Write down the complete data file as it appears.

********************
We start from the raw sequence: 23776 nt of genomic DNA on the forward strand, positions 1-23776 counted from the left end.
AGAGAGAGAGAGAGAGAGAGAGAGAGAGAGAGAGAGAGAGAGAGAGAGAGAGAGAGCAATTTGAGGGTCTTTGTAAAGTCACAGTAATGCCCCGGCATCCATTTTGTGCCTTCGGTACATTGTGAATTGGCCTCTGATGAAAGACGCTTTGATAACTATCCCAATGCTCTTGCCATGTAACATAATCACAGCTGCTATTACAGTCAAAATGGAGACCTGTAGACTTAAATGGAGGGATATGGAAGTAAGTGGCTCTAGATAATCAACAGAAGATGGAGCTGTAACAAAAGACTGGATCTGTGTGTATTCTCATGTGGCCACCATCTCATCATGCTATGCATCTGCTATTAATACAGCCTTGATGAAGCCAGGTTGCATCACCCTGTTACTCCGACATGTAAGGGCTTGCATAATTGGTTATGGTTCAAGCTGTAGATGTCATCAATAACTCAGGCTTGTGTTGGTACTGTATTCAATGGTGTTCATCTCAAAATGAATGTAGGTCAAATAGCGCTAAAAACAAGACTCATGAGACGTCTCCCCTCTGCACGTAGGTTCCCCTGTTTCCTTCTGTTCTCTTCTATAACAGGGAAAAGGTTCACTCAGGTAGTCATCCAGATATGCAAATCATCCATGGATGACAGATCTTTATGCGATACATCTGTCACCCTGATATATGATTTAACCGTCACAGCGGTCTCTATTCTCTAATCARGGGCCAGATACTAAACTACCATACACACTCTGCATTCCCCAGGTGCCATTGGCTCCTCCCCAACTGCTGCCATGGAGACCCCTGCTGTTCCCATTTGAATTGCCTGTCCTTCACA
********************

We start from the raw sequence: 23776 nt of genomic DNA on the forward strand, positions 1-23776 counted from the left end.
AGAGAGAGAGAGAGAGAGAGAGAGAGAGAGAGAGAGAGAGAGAGAGAGAGAGAGAGCAATTTGAGGGTCTTTGTAAAGTCACAGTAATGCCCCGGCATCCATTTTGTGCCTTCGGTACATTGTGAATTGGCCTCTGATGAAAGACGCTTTGATAACTATCCCAATGCTCTTGCCATGTAACATAATCACAGCTGCTATTACAGTCAAAATGGAGACCTGTAGACTTAAATGGAGGGATATGGAAGTAAGTGGCTCTAGATAATCAACAGAAGATGGAGCTGTAACAAAAGACTGGATCTGTGTGTATTCTCATGTGGCCACCATCTCATCATGCTATGCATCTGCTATTAATACAGCCTTGATGAAGCCAGGTTGCATCACCCTGTTACTCCGACATGTAAGGGCTTGCATAATTGGTTATGGTTCAAGCTGTAGATGTCATCAATAACTCAGGCTTGTGTTGGTACTGTATTCAATGGTGTTCATCTCAAAATGAATGTAGGTCAAATAGCGCTAAAAACAAGACTCATGAGACGTCTCCCCTCTGCACGTAGGTTCCCCTGTTTCCTTCTGTTCTCTTCTATAACAGGGAAAAGGTTCACTCAGGTAGTCATCCAGATATGCAAATCATCCATGGATGACAGATCTTTATGCGATACATCTGTCACCCTGATATATGATTTAACCGTCACAGCGGTCTCTATTCTCTAATCARGGGCCAGATACTAAACTACCATACACACTCTGCATTCCCCAGGTGCCATTGGCTCCTCCCCAACTGCTGCCATGGAGACCCCTGCTGTTCCCATTTGAATTGCCTGTCCTTCACA